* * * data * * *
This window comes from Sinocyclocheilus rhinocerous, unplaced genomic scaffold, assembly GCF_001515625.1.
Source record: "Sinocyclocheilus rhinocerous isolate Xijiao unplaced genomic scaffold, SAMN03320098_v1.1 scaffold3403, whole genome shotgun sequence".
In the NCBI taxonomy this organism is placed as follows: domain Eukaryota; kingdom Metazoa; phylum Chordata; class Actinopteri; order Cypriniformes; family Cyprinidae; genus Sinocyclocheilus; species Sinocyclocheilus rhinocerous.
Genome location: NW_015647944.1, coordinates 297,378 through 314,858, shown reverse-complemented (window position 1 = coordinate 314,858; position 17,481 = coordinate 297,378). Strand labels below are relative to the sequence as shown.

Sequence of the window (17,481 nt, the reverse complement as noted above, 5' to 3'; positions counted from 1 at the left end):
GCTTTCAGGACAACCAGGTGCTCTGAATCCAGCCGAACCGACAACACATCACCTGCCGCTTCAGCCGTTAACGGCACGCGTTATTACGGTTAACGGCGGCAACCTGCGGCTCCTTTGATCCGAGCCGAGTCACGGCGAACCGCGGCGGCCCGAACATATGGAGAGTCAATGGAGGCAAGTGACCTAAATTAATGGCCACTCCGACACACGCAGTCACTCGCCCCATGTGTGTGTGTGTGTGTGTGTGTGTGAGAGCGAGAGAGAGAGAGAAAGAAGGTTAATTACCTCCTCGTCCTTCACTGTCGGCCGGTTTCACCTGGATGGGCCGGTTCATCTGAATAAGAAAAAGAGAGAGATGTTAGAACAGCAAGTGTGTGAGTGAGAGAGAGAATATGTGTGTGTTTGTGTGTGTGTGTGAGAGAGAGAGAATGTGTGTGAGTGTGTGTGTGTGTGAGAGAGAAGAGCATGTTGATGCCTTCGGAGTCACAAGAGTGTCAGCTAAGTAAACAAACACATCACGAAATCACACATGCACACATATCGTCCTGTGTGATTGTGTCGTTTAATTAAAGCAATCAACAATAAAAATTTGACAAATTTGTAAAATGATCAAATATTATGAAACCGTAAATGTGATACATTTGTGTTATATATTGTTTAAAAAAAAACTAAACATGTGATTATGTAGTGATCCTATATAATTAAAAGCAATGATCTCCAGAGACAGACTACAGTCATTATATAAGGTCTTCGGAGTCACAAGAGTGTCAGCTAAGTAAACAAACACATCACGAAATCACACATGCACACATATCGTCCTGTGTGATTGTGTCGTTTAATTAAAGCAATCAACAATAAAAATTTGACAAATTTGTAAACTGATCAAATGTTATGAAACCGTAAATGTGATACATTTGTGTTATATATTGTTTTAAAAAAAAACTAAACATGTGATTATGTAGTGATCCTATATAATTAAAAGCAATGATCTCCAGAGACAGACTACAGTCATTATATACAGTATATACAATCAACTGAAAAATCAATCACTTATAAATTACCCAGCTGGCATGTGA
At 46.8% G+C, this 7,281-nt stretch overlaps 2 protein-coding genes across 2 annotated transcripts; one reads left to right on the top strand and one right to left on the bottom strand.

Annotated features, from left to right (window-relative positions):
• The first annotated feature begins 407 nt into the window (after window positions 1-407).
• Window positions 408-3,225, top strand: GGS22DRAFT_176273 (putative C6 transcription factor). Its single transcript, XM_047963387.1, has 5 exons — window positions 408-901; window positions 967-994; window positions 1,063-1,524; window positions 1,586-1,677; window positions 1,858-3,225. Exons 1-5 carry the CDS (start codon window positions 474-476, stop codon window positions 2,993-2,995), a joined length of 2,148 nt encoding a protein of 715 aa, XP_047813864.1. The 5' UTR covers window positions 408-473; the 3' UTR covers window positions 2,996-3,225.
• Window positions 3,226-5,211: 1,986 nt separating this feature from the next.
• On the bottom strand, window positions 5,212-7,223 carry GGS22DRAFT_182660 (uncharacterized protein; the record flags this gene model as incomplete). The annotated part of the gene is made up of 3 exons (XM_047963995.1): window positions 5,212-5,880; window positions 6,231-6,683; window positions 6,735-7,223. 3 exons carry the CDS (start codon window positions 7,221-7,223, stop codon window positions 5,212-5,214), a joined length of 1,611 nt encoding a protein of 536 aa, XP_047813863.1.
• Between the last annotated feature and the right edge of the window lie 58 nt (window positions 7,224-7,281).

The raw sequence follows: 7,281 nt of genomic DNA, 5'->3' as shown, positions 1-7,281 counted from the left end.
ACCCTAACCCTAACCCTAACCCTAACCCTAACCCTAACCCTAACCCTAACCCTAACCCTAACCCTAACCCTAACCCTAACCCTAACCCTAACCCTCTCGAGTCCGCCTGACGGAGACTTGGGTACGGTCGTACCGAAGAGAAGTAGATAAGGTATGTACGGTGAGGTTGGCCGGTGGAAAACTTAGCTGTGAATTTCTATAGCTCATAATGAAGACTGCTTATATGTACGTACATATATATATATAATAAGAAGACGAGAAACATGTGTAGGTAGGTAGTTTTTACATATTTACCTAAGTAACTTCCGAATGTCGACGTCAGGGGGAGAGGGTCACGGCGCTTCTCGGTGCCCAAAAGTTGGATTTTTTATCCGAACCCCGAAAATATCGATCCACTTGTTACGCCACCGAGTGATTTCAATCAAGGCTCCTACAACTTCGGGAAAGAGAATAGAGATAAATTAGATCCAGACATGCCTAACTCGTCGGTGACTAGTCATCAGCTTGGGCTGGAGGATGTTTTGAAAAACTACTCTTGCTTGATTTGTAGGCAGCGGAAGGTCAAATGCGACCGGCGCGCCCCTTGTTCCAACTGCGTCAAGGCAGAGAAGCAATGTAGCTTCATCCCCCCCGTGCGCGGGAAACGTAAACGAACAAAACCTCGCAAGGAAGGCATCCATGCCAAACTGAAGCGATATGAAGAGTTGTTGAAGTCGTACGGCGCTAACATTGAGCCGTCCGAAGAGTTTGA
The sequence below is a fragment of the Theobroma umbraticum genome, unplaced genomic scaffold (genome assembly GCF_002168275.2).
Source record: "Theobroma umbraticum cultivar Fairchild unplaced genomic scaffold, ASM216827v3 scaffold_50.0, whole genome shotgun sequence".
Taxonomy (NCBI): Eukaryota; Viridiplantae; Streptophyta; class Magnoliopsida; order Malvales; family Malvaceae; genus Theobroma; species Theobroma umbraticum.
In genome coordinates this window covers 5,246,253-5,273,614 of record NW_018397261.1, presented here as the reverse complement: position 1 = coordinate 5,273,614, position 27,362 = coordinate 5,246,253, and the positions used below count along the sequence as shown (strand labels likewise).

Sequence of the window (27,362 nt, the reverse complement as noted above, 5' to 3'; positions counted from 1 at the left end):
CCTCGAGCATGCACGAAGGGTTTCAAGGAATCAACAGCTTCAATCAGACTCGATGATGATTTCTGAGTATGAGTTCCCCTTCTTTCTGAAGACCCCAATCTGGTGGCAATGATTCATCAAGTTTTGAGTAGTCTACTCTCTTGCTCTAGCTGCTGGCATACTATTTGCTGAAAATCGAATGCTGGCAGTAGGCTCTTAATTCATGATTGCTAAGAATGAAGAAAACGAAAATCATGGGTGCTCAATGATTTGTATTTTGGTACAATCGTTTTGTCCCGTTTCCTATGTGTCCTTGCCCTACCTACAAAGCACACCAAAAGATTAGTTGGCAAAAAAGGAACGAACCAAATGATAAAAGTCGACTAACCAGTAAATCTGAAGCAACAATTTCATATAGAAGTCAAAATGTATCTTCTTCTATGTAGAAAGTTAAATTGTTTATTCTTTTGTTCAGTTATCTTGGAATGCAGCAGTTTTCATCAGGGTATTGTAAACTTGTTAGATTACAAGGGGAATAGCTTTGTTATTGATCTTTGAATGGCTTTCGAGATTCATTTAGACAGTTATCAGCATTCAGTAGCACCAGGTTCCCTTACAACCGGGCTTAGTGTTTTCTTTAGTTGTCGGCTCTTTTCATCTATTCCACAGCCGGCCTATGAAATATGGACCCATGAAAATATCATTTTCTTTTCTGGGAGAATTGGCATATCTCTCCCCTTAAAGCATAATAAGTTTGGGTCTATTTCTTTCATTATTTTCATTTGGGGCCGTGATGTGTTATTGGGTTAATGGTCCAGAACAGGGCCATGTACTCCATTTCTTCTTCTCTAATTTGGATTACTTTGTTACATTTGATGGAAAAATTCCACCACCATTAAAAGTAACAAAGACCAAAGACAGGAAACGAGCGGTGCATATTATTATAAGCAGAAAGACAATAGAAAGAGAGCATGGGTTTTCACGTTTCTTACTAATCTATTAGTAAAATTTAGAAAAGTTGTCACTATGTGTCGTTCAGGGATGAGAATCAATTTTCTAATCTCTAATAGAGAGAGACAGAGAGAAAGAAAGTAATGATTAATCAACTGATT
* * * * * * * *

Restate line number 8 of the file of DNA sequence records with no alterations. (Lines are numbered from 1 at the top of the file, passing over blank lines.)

Annotated features, from left to right (window-relative positions):